Wants tips for environment modeling


#1

I want to model a city environment for a video game, but I’m having difficulty with it. It’s just a lot of modeling to do. Especially with the buildings because they’re all pretty unique. I’ve seen people use components to build unique buildings, but it’s confusing to me… Can anyone give me some tips on environment modeling? Particularly with speeding up the work flow and realism.

So far, here’s what I’ve thought of…
“Focus on modeling components.
Avoid raw geometry and groups.”
Components reduce the file size and the amount of 3D modeling necessary.

“Make the level an island” So it feels like an open world where you can go down every street.

Polygon reduction to reduce file size, so I can make the map bigger.

Using the 3D warehouse to reduce the workload.


#2

It seems you want to emphasize low poly modeling. In your last picture, you have two opportunities to reduce your polygon count: The vegetation and the bollards.

Model them flat - in two dimensions - then make them “face me” components.

This should be simple for the bollards. Use a small picture for the vegetation (use .png so that places that aren’t vegetation are transparent.)

One drawback: you lose realism the closer you come to a top view.


#3

Eneroth has a townhouse extension:

https://extensions.sketchup.com/pl/content/eneroth-townhouse-system-beta


#4

Each roundabout component had 3,906 edges & 1,568 faces :sweat: & I was able to reduce the poly count to 1,116 edges & 406 faces :grin:. I’d prefer to use 3D plants for a more realistic video game environment.


#5

You will struggle to make this ‘whole’ in SketchUp.

You should be creating low poly meshes in SketchUp and then exporting them into a game engine.

As for realism you can use something like Substance Painter to increase the quality of the materials, something you can’t achieve with shaders alone.

You want to add things like vegetation in the game engine later using whatever tricks are native to that engine.

Rather than build an entire city, you want to make it as modular as possible, like a lego set. I have just completed a similar project recently, building multiple modular environments (city, highway, port, industrial, rural) in SketchUp and then exporting into Unreal Engine.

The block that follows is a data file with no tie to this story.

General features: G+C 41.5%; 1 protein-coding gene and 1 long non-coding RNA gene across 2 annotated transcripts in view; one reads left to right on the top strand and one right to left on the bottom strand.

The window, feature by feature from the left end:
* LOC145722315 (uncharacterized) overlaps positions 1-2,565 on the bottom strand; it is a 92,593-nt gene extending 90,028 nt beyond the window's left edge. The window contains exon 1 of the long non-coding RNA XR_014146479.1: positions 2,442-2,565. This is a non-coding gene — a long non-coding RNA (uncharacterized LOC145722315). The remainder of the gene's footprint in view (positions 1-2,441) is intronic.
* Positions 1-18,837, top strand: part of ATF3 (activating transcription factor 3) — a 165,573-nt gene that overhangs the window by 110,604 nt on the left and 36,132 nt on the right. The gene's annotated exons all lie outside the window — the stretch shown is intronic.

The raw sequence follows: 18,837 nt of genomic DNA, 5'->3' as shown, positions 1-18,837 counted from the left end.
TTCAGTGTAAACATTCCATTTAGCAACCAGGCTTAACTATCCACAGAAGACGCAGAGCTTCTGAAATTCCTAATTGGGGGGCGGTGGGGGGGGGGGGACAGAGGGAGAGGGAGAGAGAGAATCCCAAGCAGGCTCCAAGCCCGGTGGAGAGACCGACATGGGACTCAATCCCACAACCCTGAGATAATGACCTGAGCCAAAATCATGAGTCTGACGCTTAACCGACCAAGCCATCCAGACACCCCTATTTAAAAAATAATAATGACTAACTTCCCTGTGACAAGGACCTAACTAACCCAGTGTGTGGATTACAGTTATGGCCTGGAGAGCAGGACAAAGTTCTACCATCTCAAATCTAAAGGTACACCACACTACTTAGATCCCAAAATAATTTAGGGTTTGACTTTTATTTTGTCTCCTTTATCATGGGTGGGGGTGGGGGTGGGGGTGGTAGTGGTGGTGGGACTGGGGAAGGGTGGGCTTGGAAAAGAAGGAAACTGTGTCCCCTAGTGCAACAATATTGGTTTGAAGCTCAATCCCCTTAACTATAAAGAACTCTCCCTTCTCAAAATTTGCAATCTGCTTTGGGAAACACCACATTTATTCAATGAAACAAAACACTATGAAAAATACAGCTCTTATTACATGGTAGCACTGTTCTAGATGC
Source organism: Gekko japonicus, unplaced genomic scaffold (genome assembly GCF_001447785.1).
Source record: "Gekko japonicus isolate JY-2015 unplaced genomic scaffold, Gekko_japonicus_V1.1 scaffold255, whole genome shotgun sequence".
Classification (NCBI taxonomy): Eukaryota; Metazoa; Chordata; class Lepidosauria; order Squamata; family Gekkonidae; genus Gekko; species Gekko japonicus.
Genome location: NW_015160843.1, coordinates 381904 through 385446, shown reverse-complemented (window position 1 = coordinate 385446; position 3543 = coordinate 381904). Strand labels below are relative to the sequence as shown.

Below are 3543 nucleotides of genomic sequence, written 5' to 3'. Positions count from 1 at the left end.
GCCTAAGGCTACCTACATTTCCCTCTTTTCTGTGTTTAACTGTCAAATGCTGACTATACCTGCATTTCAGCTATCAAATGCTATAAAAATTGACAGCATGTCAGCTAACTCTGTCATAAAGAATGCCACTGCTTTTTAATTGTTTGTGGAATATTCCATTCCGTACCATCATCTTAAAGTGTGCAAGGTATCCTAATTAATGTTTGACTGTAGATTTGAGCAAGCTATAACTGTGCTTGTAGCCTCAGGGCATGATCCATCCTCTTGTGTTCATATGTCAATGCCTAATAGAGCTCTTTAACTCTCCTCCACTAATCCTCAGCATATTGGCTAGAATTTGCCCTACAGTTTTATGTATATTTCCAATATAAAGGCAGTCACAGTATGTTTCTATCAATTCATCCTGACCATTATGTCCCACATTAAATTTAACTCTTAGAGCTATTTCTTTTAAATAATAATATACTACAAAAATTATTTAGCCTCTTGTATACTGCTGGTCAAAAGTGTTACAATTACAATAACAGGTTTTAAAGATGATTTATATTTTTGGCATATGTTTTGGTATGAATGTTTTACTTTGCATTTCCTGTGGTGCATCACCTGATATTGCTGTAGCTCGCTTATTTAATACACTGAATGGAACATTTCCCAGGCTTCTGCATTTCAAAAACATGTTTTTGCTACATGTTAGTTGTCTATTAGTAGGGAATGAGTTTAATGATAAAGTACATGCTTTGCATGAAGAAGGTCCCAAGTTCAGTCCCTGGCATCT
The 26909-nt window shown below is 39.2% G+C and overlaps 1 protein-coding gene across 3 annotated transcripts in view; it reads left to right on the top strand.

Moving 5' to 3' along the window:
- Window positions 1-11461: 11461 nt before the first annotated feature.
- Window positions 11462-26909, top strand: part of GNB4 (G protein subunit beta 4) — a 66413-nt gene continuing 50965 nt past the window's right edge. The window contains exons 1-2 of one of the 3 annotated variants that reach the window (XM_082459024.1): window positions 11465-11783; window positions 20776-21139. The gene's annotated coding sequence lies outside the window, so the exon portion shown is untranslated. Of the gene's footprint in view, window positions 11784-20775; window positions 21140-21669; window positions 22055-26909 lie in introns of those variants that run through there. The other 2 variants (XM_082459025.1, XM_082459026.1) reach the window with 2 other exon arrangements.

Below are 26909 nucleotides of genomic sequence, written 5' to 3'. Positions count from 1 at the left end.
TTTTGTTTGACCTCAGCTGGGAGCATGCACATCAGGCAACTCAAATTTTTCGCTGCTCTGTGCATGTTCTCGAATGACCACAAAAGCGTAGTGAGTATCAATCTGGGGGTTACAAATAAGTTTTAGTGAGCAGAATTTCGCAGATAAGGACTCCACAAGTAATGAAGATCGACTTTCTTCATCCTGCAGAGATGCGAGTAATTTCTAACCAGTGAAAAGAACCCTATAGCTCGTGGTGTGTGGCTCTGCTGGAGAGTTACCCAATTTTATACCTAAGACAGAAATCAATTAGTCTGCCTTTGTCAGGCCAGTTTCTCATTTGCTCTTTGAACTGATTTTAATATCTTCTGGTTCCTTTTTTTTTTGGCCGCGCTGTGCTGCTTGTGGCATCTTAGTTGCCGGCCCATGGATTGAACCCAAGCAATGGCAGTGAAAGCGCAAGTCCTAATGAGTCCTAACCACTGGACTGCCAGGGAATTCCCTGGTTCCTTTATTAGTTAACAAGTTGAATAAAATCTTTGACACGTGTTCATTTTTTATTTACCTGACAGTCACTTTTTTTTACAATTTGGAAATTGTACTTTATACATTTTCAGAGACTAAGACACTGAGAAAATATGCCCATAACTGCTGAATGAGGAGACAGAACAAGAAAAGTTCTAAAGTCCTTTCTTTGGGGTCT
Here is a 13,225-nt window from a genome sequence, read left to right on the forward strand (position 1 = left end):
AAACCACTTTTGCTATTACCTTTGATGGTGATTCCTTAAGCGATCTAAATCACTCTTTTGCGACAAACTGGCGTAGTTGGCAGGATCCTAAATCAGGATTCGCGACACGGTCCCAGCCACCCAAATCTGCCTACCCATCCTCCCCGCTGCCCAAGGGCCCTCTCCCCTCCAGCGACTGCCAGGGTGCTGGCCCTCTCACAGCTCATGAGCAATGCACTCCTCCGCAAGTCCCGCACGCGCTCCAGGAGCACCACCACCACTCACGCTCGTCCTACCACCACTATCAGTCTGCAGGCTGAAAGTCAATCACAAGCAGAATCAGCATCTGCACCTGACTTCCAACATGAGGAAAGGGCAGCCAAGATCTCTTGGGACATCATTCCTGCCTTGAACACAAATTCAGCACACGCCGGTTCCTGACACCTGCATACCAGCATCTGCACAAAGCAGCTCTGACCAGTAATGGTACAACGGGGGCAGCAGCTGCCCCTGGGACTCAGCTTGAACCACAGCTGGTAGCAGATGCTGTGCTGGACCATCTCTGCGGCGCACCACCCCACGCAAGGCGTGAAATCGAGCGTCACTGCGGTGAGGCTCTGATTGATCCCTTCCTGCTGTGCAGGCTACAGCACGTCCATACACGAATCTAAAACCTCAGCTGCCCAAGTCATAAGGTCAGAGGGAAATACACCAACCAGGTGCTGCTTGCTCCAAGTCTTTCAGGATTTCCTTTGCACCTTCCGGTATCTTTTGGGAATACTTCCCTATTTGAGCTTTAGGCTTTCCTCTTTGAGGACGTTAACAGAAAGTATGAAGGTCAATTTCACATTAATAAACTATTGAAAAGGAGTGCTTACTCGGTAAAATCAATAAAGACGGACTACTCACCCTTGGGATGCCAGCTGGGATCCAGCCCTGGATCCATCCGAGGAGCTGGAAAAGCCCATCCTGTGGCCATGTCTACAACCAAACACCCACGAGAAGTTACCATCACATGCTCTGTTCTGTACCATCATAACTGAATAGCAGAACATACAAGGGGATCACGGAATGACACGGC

Here is an example in the Unreal Marketplace similar to what I have built in SketchUp: https://www.unrealengine.com/marketplace/industrial-city


#6

You could use the Skatter extension to “skatter” buildings in a grid. Nice thing about Skatter is you can use the “render only” function to generate geometry in your model only when you’re ready to export, etc. See this cool tutorial for how to do something similar:


#7

Whilst Skatter is great for rendering, it wont play nice if the intention is to import into a Game Engine. Most Engines have thier own built in vegetation systems that will run a lot faster.


#8

Understood but @Forestr is asking about modeling in SU and skatter could be an fast way to lay out hundreds of random buildings/blocks. It’s also parametric so you can make changes to the block/building components at any time. You’re right in that you’d need to generate all the geometry live in the model prior to export.

Another tip is to be carful with 3D warehouse…while time saving to drag and drop components, most have so much junk that would require gutting and re-building to keep things light and nimble. I’d recommend using Cleanup and Material Tools extentions to purge and wipe clean anything brought in from 3D Warehouse.

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#9

Oh understood, I thought it was just for grass you see I didn’t knoutw you could do other object placement, good tip!


#10

Great tips guys. Thank you!